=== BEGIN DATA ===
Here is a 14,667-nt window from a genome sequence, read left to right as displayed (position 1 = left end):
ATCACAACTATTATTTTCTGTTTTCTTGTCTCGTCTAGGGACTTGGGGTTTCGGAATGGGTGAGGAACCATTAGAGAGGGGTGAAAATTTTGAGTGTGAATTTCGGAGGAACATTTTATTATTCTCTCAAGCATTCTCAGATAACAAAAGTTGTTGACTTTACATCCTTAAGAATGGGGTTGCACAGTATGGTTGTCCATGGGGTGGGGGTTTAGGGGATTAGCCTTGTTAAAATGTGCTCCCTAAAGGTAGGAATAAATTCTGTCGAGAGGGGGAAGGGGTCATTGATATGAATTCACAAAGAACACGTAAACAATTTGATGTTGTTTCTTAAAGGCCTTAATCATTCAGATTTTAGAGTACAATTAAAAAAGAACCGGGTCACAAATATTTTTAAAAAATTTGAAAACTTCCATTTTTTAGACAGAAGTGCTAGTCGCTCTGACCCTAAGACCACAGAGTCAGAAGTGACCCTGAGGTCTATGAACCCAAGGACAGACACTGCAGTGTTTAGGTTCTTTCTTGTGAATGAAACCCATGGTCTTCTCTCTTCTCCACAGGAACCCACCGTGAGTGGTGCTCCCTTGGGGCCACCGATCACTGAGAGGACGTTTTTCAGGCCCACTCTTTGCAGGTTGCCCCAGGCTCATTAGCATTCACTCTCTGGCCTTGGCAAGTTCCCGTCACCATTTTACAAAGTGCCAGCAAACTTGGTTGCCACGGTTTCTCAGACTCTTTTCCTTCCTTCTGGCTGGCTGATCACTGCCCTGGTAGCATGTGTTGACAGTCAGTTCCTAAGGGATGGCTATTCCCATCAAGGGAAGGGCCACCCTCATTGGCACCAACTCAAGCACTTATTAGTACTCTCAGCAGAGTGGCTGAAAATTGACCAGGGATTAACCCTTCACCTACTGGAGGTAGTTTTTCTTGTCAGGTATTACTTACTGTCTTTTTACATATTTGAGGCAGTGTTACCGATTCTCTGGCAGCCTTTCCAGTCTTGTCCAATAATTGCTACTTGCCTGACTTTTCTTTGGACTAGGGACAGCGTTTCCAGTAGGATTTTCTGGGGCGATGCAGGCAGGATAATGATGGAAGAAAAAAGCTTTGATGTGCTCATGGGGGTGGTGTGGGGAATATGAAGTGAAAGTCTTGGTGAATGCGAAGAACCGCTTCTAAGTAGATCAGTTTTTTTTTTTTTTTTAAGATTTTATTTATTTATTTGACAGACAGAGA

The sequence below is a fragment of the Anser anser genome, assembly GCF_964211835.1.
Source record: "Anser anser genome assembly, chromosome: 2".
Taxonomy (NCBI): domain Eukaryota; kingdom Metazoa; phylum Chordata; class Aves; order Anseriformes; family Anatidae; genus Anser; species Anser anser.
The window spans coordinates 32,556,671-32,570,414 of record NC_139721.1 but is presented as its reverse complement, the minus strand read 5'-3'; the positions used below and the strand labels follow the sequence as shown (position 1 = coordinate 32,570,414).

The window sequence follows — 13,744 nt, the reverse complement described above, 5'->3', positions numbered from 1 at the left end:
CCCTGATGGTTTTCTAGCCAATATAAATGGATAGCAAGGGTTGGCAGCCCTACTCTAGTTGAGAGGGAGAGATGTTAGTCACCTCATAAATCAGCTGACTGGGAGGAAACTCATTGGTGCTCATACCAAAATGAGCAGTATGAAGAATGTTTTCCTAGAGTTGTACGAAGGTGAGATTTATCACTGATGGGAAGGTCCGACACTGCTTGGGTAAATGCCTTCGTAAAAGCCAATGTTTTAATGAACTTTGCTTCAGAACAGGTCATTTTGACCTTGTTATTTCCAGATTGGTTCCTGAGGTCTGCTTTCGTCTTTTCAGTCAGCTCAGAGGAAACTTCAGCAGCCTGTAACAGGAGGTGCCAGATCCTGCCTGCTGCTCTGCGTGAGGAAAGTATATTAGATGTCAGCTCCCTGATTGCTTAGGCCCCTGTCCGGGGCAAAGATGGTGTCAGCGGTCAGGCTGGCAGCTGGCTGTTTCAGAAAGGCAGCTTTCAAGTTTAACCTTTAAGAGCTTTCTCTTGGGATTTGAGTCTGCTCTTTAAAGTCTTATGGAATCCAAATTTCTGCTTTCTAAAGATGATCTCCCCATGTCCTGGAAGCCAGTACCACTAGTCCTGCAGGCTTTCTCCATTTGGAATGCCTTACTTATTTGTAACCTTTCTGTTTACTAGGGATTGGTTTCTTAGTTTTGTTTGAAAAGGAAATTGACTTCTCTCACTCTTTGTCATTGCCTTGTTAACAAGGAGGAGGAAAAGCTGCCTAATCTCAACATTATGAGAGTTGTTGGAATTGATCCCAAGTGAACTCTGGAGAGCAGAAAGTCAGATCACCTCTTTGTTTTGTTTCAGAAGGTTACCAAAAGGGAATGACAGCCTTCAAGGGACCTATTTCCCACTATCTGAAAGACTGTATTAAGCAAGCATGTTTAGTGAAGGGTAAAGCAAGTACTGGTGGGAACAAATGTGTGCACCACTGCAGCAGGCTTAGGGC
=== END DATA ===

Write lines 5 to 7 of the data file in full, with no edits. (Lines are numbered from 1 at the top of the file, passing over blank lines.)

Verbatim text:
Taxonomy (NCBI): domain Eukaryota; kingdom Metazoa; phylum Chordata; class Aves; order Anseriformes; family Anatidae; genus Anser; species Anser anser.
The window spans coordinates 32,556,671-32,570,414 of record NC_139721.1 but is presented as its reverse complement, the minus strand read 5'-3'; the positions used below and the strand labels follow the sequence as shown (position 1 = coordinate 32,570,414).

The window sequence follows — 13,744 nt, the reverse complement described above, 5'->3', positions numbered from 1 at the left end: